HUD 184 loan program helps Native Americans achieve homeownership
The HUD 184 loan program is designed to mitigate many factors that inhibit mortgage lending on American Indian reservations.
Published April 1, 1998 | April 1998 issue
Part of the American Dream for many people is owning their own home. But for many tribal members living on Indian reservations, this dream has remained unfulfilled.
To open up home mortgage opportunities on reservations, the U.S. Department of Housing and Urban Development (HUD) created the HUD 184 Indian Home Loan Guarantee Program in 1994. From its inception through March 1998, HUD has issued firm commitments to guarantee 590 mortgage loans for individuals, families and tribes under this program. In the Ninth Federal Reserve District, HUD issued 111 firm commitments during these four years. Nationwide, about 35 lenders have used the 184 program as a mortgage investment tool in reservation communities. In the Ninth District, 10 banks have made loans using this program.
In this article, we take a brief look at the factors that have inhibited mortgage lending on Indian reservations. Next, we explain how the HUD 184 program addresses many of those factors and the role of the secondary market. Finally, we discuss limitations of the program and how innovative partnerships are simplifying the loan process.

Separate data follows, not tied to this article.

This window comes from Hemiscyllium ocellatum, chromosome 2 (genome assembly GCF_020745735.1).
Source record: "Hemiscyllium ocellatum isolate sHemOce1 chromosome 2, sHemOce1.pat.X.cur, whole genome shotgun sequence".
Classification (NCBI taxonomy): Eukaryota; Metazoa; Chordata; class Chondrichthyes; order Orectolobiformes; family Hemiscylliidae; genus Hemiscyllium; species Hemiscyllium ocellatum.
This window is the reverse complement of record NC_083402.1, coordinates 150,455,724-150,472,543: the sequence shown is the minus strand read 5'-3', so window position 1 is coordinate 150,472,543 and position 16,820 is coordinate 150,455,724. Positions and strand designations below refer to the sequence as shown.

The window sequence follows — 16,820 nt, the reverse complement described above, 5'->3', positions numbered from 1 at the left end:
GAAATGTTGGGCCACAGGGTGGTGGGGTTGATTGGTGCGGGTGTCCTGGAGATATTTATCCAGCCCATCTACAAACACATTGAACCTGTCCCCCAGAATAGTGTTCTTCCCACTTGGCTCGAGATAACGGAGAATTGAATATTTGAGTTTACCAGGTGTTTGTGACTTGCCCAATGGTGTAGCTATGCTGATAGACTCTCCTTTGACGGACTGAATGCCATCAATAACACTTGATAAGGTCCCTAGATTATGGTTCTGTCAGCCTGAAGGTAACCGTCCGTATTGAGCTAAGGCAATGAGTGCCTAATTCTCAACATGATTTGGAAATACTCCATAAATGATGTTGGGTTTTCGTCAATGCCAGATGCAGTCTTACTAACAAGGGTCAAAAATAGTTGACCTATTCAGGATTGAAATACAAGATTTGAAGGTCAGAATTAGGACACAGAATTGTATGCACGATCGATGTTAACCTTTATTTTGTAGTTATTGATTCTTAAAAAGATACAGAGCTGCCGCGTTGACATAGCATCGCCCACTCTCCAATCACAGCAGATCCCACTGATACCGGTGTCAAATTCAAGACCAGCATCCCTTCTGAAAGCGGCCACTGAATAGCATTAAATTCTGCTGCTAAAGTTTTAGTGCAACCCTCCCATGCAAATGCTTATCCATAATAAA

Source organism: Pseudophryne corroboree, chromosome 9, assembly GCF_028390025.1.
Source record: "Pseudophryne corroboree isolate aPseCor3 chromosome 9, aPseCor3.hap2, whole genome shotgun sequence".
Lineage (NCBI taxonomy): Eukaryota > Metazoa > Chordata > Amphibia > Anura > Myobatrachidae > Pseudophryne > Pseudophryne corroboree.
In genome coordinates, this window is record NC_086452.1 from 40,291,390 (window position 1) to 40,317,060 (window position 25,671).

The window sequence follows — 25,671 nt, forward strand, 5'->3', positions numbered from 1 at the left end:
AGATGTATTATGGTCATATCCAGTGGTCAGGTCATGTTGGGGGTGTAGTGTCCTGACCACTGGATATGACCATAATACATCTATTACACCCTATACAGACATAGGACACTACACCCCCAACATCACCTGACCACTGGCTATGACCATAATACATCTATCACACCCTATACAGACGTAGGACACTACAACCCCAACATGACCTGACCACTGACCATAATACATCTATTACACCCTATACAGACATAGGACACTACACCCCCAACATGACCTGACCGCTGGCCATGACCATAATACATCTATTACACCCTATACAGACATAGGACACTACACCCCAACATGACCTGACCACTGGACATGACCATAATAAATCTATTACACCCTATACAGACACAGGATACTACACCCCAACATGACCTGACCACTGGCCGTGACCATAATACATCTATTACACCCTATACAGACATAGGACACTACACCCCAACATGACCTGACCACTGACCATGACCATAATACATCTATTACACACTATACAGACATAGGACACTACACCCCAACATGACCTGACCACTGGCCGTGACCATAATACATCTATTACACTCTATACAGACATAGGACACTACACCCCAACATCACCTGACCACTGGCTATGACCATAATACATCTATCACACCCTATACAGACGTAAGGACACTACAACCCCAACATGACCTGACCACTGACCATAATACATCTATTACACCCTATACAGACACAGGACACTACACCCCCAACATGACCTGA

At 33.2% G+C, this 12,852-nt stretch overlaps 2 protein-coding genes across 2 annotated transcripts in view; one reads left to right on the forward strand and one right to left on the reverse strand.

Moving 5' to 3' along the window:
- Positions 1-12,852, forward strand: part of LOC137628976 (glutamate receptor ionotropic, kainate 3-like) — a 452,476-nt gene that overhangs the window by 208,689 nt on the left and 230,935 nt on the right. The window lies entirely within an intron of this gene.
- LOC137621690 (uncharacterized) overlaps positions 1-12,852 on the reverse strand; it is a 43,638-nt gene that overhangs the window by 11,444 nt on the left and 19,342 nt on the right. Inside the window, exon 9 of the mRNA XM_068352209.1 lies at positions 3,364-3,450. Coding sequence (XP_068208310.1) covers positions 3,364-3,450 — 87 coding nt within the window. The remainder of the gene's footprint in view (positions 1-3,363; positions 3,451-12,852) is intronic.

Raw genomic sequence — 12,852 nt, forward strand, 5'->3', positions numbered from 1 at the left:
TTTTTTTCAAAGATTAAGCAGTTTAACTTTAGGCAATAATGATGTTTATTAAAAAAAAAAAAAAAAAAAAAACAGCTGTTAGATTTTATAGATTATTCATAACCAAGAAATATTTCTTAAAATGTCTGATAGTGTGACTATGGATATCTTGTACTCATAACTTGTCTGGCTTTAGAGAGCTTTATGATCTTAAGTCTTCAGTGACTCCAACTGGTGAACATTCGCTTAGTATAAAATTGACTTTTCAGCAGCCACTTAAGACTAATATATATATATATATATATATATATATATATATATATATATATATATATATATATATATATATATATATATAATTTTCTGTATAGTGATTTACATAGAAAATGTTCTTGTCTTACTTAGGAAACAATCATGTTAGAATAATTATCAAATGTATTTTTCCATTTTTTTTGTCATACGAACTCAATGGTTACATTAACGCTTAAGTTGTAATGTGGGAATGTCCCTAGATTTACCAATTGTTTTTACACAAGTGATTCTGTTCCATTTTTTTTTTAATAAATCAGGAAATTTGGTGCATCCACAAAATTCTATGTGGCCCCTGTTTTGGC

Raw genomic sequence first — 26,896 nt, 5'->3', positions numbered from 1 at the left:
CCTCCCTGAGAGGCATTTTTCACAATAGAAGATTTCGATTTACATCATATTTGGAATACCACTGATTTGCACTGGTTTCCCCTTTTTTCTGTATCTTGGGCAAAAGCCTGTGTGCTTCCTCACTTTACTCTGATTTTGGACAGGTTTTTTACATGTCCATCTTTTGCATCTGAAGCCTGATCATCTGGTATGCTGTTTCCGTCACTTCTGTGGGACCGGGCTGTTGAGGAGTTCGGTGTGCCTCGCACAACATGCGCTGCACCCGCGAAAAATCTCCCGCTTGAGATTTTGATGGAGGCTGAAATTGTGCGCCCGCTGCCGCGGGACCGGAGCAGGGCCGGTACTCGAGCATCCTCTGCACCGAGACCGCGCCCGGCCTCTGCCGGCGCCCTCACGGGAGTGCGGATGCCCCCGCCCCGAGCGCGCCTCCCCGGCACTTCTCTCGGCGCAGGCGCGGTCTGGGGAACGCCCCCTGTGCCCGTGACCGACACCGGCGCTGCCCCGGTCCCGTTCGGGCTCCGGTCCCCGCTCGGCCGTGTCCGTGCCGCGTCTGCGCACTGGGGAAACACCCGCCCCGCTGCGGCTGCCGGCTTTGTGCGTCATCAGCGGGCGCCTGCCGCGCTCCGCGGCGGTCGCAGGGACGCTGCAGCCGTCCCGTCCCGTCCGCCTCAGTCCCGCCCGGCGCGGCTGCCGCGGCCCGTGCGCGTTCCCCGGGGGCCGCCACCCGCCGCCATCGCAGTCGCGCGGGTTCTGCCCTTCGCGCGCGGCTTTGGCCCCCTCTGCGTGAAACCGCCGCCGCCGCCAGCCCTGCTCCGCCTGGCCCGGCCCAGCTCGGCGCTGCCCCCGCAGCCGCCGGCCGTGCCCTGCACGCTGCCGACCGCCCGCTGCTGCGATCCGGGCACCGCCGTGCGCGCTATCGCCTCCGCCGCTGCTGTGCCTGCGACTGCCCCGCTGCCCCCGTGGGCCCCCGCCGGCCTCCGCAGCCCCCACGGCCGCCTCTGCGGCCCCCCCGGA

Challenges of reservation mortgage lending
Lenders often cite certain challenges to making mortgage loans to tribal members living on reservations. The challenges that have inhibited mortgage lending on reservations arise out of many factors: the trust relationship between tribes and the federal government, tribal attitudes toward land, the thin housing markets in many of these communities, the lack of down payment funds and credit histories for many tribal members, and the use of tribal laws and legal structure to enforce contracts.
The federal government holds in trust approximately 55 million acres of land for the benefit of tribes and individual Indians. The land held in trust for the tribes cannot be mortgaged. While land held in trust for individual tribal members can be mortgaged, such mortgages require the permission of the federal Bureau of Indian Affairs (BIA). The BIA has supreme authority over trust land alienation dating back to treaties between the federal government and Indian tribes. The bureau is charged with ensuring that trust land remains in trust.